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The Armed School Resource Officer Who Failed To Stop The Parkland Shooting Has Apologized

Scot Peterson said he believed at the time that a sniper was shooting outside the building, as 17 students and teachers were killed.

Last updated on June 6, 2018, at 9:28 a.m. ET

Posted on June 5, 2018, at 8:40 a.m. ET

Handout / Reuters

Scot Peterson, the Broward County sheriff's deputy who stood outside Marjory Stoneman Douglas High School as a shooter opened fire in a massacre that left 17 dead on Valentine's Day, said Tuesday that he would be haunted the rest of his life by his actions.

Peterson told Savannah Guthrie of NBC News on Today that when he first heard the shots, he believed they were coming from outside the building, and that he stayed in position to contain the area, drawing his weapon and making sure no traffic continued to the site of the attack. In a tearful exchange, he told the families he was sorry.

"I'm sorry that I didn't know where he was, or if it was one person." he said. "I didn't know who it was, or where they were."

Knowing what he knows now, Peterson said, is the hardest part.

"It's awful," he told Today. "It haunts... knowing that I didn't know... I'm never going to get over this... Those were my kids. I was there to protect those kids."

In February, surveillance video footage that showed Peterson appearing to stand calmly in place during the rampage infuriated the public, who labeled him the "coward of Broward County."

The sheriff's office placed Peterson on unpaid leave, and he retired a week later. He now receives more than $8,000 a month from his state pension. Should Peterson be convicted of a crime that involves a breach in public trust, he could lose his pension, according to the Florida Sun-Sentinel.

Wednesday, Peterson insisted he "did not violate any rules or procedures."

Radio messages later released also contradicted Peterson's story that he did not know where the shooter was and indicated that he had directed officers to stay away from the building where the attack was taking place.

Peterson said that he had received bad information, and that he "didn't get it right," but that he was not acting out of cowardice.

"There was no time," he said. "Things went so fast."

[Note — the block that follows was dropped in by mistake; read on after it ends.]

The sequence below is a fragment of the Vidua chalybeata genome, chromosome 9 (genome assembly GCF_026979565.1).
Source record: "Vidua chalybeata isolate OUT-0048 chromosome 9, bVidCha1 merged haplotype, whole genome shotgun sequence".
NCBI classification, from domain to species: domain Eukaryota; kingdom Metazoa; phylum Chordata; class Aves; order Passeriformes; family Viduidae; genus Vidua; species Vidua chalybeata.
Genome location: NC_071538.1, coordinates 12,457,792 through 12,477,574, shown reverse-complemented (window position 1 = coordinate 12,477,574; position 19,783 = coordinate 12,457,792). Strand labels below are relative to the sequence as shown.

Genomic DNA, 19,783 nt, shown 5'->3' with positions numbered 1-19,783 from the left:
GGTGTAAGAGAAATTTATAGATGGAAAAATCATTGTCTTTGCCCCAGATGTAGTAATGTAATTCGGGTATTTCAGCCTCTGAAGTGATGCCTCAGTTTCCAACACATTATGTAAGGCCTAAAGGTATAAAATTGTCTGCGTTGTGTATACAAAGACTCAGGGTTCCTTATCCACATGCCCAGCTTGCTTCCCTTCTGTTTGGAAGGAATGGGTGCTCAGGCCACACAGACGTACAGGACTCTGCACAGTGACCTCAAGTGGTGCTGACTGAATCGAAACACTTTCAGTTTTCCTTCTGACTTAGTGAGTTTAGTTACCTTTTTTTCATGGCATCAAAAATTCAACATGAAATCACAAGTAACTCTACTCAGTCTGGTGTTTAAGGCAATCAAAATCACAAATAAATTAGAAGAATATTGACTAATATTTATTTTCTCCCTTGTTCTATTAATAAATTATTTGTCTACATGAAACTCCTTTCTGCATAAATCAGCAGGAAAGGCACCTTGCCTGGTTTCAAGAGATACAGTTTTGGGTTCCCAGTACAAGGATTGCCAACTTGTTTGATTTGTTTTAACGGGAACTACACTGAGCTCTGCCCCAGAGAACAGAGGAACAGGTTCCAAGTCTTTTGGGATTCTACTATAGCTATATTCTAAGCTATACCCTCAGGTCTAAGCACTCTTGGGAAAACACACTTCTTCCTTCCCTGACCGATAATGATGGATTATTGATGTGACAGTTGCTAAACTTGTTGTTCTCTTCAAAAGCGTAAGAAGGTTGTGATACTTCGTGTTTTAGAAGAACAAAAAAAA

According to a timeline constructed from video footage and radio transmissions, shooter Nikolas Cruz began firing into classrooms at the high school at 2:21 p.m. Two minutes later, Peterson received a call reporting firecrackers from a school monitor. At that point, 11 of the 17 were already wounded and dying.

Peterson said Monday that he left his office and began moving right away, racing to the building and taking up a location outside with a view of multiple buildings, to spot what he believed could be a sniper.

"I thought they were gunshots," he said. "I thought they were outside immediately. And the first thing I thought was, Somebody's shooting at us."

Peterson said he remembered the recent Las Vegas shooting, in which a man fired multiple rounds from the windows of a hotel overlooking a crowd.

"I didn't think they were shooting at the kids," he said. "I thought they were shooting out at the building."

At this point, while Peterson was still outside, students were also calling 911 from the classrooms, leading to confusion. Conflicting reports from police radio implied shots may have been coming from the football field, he said. Instead of going in one direction or another, he held his position.

"When you get a position to cover it, we're trained to scan and look," Peterson said. "If there's a shooter outside, the last thing I wanted was vehicle traffic coming all into towards the school. I am trying to contain this area."

The officer added that he believed that students were on lockdown and that it never dawned on him to go inside. By the time Peterson had arrived at his post, at almost 2:24 p.m., Cruz had shot and killed six more people inside the building in 46 seconds.

Prior to the Valentine's Day massacre, Peterson had a respectable record as a school security officer. In 2014, he was named school resource officer of the year for the City of Parkland district, a position he had held since 2009.

Following the events in February, the Broward County Sheriff's Office opened an investigation into Peterson's actions on the day of the shooting. Florida's Department of Law Enforcement is also conducting a probe into official responses.

Andrew Pollack, the father of one of the Parkland shooting victims, has sued Peterson over his response during the shooting, as well.

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